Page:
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Low-cost Web controller `will open up new markets`
Published:  01 June, 2004

Low-cost Web controller `will open up new markets`

Hitachi has developed a low-cost controller with a built-in Web server, which allows installations to monitored and controlled remotely via the Internet. The palm-sized EH-WD10DR Web controller (below) can also send up to 16 different alarm emails and text messages to up to eight designated mobile phones.

Although similar functions have been available before, Hitachi claims that the new controller, which costs around £550, is smaller and cheaper than anything else on the market and will open up new applications for the technology.

"Factory automation technology periodically undergoes a step change, usually when a technology reaches a price point such that it comes universally available," says Stuart Harvey, managing director of Silverteam, Hitachi`s UK drives and automation supplier.

"The uptake of Web control of production machinery and industrial systems has, to date, been restricted to special cases where the costs could be justified," Harvey adds. The new controller, he contends, "breaks down this barrier, so that Web control becomes a possibility for many new fields of applications".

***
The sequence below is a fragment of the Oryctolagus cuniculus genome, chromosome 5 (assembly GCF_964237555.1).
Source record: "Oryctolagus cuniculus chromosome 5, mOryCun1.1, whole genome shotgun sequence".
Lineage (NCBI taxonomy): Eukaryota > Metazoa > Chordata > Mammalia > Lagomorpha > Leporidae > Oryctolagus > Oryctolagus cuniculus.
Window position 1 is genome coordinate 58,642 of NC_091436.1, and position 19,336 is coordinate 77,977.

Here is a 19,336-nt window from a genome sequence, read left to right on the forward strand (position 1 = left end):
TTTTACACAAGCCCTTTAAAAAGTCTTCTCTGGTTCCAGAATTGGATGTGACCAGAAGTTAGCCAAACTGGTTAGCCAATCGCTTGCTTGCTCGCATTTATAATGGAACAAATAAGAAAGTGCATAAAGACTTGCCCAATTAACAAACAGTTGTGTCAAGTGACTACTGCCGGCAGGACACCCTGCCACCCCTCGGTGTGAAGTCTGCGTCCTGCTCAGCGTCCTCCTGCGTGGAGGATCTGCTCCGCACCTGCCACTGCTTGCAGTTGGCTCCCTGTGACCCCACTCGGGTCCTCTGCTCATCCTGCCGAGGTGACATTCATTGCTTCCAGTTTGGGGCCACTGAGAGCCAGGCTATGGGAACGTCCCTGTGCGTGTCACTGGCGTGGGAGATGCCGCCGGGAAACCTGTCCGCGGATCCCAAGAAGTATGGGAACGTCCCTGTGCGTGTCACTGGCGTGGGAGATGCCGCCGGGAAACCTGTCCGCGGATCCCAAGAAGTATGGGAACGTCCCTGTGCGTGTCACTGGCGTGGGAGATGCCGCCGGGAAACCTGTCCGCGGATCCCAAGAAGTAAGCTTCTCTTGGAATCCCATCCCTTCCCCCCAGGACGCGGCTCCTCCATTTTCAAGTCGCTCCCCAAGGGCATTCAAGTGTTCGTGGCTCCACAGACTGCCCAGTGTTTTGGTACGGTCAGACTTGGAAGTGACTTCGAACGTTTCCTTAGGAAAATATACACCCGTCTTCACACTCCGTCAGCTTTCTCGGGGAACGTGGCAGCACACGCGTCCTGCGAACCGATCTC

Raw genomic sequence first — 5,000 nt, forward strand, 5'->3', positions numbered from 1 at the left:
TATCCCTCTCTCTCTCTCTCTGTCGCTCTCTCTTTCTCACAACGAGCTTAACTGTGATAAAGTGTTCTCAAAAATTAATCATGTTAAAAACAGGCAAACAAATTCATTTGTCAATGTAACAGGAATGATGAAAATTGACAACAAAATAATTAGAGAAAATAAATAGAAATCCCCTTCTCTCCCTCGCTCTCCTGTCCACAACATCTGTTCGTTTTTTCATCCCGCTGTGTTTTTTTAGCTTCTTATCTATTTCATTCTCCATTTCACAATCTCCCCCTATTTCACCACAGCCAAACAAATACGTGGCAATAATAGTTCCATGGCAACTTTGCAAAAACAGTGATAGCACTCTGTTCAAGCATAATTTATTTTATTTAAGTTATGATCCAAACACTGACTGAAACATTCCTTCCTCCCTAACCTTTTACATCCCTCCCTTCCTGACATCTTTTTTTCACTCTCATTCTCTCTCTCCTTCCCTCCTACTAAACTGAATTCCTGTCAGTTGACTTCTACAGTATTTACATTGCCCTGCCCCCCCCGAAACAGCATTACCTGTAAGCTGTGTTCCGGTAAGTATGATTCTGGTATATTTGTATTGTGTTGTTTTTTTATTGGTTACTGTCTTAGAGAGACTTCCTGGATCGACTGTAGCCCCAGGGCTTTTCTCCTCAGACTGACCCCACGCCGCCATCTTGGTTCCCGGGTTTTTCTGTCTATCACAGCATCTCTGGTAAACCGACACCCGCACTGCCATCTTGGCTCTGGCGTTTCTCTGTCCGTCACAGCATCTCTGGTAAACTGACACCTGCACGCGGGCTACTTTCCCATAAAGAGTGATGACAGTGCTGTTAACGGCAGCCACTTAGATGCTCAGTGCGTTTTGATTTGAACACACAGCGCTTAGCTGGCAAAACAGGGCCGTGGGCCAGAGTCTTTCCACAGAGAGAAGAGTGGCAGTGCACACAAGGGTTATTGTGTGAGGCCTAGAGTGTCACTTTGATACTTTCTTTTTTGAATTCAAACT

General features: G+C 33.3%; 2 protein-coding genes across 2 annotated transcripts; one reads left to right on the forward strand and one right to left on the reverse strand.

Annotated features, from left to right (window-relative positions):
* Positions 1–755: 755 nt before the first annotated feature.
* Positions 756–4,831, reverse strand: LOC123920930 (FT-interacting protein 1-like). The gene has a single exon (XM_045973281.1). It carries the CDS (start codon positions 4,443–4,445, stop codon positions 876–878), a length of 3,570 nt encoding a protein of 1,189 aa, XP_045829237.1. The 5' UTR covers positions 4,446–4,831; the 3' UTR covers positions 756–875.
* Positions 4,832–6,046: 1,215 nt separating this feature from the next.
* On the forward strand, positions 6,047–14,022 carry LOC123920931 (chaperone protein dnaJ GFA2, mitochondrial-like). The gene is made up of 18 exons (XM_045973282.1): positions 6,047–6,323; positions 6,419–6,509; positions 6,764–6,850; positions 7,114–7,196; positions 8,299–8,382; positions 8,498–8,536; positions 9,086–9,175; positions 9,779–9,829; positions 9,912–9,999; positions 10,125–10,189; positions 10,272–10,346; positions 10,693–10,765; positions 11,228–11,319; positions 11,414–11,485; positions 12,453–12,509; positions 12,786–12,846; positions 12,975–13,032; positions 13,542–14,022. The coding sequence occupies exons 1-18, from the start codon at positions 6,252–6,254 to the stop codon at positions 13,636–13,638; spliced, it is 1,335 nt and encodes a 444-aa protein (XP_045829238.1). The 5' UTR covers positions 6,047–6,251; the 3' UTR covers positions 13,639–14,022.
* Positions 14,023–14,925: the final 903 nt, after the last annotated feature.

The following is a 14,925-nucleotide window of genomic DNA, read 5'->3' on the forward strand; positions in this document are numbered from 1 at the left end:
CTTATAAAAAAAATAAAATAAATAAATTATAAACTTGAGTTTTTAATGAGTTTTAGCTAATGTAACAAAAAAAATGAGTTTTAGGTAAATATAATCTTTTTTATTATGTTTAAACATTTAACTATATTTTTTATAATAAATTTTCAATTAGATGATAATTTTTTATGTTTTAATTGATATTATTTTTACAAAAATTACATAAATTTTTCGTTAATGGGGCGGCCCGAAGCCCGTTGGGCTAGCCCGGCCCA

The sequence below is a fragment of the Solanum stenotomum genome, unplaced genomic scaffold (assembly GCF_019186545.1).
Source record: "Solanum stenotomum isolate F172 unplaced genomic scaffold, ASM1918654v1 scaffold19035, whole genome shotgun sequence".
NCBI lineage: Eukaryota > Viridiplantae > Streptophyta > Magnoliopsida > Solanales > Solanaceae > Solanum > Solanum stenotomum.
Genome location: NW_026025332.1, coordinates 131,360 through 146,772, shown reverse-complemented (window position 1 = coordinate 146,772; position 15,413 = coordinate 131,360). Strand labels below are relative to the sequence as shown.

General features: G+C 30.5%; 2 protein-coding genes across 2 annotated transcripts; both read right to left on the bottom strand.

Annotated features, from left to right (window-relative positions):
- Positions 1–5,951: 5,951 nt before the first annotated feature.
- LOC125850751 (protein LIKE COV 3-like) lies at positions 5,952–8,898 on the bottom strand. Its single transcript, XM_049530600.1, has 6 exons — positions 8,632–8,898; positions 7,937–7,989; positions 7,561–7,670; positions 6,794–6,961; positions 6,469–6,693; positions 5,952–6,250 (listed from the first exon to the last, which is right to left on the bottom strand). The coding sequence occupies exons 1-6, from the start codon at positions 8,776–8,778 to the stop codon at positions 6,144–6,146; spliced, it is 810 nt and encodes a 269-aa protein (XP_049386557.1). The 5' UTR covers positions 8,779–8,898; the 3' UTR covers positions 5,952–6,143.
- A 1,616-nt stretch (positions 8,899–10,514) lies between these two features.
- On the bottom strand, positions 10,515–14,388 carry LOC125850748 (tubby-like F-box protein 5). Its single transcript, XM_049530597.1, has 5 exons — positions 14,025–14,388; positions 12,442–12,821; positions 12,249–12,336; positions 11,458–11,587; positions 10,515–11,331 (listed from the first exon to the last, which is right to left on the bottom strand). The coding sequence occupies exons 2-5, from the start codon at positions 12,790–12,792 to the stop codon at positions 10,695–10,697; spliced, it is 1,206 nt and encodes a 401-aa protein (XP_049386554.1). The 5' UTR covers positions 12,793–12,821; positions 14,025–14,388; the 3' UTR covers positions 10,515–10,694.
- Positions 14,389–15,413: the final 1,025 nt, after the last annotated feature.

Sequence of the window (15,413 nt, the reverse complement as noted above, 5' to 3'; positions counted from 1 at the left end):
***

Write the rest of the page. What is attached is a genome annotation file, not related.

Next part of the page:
Harvey expects the new controller to find many uses away from the industrial market. It could, for example, monitor vending machines and report when they needed refilling or maintenance. It could be used for security, activating cameras and raising alarms when an intruder was detected. And it could report if a PC is removed from a network.

Other possible applications include managing energy and other services in commercial buildings, monitoring shop tills, and controlling smart houses.

"Every day, we think of new uses," Harvey says. To exploit these ideas, he is planning to form relationships with specialist partners in non-industrial sectors.

The Web controller has Ethernet and RS-232 connections and can act as a gateway to a network, as well as linking to devices such as PLCs and HMIs. It automatically matches its communication speed to that of the attached device.

The controller has six inputs and four outputs. Other versions are in the pipeline, including one with 13 digital inputs and 10 digital outputs, and two analogue inputs and one analogue output, which is due at the end of the year. This will be expandable using 28 1/O modules, to more than 130 I/O.

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